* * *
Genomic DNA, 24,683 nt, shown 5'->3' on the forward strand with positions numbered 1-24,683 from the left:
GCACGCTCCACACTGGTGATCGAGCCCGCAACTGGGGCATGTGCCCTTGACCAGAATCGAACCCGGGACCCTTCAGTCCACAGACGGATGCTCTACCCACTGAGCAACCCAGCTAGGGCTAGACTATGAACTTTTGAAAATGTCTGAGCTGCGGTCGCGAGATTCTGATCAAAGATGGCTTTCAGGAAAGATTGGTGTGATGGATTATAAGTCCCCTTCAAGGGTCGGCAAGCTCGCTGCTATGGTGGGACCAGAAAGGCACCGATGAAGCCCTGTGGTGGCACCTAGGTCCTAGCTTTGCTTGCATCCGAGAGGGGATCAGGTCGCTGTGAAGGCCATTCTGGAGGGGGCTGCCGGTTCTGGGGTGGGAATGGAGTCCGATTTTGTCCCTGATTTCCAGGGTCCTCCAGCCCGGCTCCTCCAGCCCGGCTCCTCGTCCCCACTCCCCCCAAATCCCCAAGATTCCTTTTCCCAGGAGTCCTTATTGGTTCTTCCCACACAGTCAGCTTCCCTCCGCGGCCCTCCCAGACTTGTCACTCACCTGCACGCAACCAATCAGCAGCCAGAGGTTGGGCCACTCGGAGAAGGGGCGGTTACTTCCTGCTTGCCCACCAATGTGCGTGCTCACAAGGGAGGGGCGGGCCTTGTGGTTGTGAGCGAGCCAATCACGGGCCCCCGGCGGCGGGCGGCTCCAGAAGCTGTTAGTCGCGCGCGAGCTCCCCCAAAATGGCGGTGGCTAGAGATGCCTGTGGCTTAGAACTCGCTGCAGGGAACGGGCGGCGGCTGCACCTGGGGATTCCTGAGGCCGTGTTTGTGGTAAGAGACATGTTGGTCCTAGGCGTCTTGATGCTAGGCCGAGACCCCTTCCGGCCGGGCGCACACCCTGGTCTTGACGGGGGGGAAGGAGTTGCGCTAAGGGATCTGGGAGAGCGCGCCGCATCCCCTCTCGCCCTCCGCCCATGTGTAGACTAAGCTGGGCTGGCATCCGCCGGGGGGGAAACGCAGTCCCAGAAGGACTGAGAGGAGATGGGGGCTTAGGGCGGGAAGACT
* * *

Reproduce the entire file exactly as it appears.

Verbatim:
Genomic DNA, 24,683 nt, shown 5'->3' on the forward strand with positions numbered 1-24,683 from the left:
GCACGCTCCACACTGGTGATCGAGCCCGCAACTGGGGCATGTGCCCTTGACCAGAATCGAACCCGGGACCCTTCAGTCCACAGACGGATGCTCTACCCACTGAGCAACCCAGCTAGGGCTAGACTATGAACTTTTGAAAATGTCTGAGCTGCGGTCGCGAGATTCTGATCAAAGATGGCTTTCAGGAAAGATTGGTGTGATGGATTATAAGTCCCCTTCAAGGGTCGGCAAGCTCGCTGCTATGGTGGGACCAGAAAGGCACCGATGAAGCCCTGTGGTGGCACCTAGGTCCTAGCTTTGCTTGCATCCGAGAGGGGATCAGGTCGCTGTGAAGGCCATTCTGGAGGGGGCTGCCGGTTCTGGGGTGGGAATGGAGTCCGATTTTGTCCCTGATTTCCAGGGTCCTCCAGCCCGGCTCCTCCAGCCCGGCTCCTCGTCCCCACTCCCCCCAAATCCCCAAGATTCCTTTTCCCAGGAGTCCTTATTGGTTCTTCCCACACAGTCAGCTTCCCTCCGCGGCCCTCCCAGACTTGTCACTCACCTGCACGCAACCAATCAGCAGCCAGAGGTTGGGCCACTCGGAGAAGGGGCGGTTACTTCCTGCTTGCCCACCAATGTGCGTGCTCACAAGGGAGGGGCGGGCCTTGTGGTTGTGAGCGAGCCAATCACGGGCCCCCGGCGGCGGGCGGCTCCAGAAGCTGTTAGTCGCGCGCGAGCTCCCCCAAAATGGCGGTGGCTAGAGATGCCTGTGGCTTAGAACTCGCTGCAGGGAACGGGCGGCGGCTGCACCTGGGGATTCCTGAGGCCGTGTTTGTGGTAAGAGACATGTTGGTCCTAGGCGTCTTGATGCTAGGCCGAGACCCCTTCCGGCCGGGCGCACACCCTGGTCTTGACGGGGGGGAAGGAGTTGCGCTAAGGGATCTGGGAGAGCGCGCCGCATCCCCTCTCGCCCTCCGCCCATGTGTAGACTAAGCTGGGCTGGCATCCGCCGGGGGGGAAACGCAGTCCCAGAAGGACTGAGAGGAGATGGGGGCTTAGGGCGGGAAGACT